Bob Pearson's Reviews > The Troubled Man

The Troubled Man by Henning Mankell
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May 29, 12

Read in April, 2012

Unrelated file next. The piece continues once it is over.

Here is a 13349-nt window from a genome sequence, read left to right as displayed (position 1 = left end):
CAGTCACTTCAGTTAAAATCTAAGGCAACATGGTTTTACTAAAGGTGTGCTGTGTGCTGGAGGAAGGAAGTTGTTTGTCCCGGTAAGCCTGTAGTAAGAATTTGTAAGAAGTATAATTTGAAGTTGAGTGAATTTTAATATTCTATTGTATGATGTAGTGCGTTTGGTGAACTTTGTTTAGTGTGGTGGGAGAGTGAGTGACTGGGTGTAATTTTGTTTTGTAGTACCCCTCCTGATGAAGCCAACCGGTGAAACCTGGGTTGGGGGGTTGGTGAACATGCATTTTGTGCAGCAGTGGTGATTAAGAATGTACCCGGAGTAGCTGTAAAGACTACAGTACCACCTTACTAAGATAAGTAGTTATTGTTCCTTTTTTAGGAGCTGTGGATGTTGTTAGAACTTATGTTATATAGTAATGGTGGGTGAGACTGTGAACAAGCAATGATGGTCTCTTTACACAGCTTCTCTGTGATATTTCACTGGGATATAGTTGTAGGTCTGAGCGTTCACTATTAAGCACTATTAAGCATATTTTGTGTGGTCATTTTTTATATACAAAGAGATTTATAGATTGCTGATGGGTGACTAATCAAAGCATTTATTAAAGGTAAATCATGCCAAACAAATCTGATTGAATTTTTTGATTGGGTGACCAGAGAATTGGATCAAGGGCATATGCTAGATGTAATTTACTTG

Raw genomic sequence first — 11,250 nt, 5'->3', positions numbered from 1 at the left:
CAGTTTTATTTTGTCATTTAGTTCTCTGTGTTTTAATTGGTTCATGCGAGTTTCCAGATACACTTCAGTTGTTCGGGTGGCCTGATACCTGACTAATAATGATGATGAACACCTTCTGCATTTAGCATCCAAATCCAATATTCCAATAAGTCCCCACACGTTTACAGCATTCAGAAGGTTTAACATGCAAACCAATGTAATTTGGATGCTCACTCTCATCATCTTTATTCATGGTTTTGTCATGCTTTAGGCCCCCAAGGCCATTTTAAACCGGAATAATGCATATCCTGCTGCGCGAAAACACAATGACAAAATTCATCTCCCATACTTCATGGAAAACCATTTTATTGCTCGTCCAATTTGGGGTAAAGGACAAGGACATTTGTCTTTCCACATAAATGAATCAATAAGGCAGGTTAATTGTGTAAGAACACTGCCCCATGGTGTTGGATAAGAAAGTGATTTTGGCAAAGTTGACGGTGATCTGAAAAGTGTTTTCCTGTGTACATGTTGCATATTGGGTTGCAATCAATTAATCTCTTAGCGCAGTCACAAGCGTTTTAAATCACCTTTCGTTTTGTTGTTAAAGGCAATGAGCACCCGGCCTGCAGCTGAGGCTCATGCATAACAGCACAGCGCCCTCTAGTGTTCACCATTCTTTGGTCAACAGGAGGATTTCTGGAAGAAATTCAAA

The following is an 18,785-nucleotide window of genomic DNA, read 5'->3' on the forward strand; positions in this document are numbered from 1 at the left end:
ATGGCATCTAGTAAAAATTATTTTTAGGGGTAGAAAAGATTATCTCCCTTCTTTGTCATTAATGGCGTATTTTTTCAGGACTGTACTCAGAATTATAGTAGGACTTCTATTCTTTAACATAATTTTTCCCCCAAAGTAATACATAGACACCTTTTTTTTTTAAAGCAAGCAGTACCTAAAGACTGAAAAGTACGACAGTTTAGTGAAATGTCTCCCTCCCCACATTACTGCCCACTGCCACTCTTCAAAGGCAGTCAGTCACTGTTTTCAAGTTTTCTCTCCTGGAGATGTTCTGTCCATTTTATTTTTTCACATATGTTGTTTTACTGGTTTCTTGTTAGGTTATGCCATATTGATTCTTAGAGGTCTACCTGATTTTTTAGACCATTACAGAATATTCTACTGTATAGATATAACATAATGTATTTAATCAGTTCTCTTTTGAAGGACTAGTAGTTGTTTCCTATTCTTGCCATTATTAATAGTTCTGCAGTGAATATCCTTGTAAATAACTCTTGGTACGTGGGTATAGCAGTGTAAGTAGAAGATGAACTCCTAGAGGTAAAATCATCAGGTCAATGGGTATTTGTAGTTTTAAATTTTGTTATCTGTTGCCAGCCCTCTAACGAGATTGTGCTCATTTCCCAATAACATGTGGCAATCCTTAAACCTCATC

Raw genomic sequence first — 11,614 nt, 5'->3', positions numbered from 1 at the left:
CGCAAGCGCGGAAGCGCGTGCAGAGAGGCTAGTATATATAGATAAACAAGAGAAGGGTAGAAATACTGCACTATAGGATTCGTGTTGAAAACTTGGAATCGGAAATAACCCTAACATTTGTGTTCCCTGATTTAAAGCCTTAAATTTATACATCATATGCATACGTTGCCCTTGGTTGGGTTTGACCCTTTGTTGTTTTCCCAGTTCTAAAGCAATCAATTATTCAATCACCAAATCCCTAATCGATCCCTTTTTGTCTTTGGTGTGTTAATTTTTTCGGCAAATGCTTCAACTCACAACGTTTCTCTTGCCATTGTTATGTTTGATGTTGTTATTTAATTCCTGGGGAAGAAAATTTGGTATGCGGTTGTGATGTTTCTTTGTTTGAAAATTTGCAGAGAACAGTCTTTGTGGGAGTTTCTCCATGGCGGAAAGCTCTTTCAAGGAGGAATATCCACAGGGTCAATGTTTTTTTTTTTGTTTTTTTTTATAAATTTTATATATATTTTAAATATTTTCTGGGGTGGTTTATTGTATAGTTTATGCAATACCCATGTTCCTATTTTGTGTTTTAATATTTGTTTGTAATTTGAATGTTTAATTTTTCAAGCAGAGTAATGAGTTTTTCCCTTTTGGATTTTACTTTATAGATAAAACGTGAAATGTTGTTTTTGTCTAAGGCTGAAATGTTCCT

I am a fan of Mankell's books, and often when I mention a Mankell book to another avid reader, I hear that he (usually he) is a devoted fan. My brother told me he thought he'd read every book Mankell has written. This one is no exception to the Mankell standard. It starts in one direction, meanders around through various characters and possibilities and then one of the competing implausible outcomes begins to take shape. For this one, Mankell has picked the Cold War -- and its aftermath -- long after the world has concluded that there's not much more to tell or learn about the US/USSR rivalry that dominated the second half of the 20th century. Mankell's protagonist, Kurt Wallander, carries with him a host of personal problems and challenges, which don't interest me that much, but in the modern style they add dimension and depth to this man. Mankell entertains us too with his descriptions of small towns, regional Swedish accents, and odd characters. The twist in this one will pop out at you perhaps though looking back there is a string of tiny clues that stitch the story together when you get to the end and look back. Very enjoyable.
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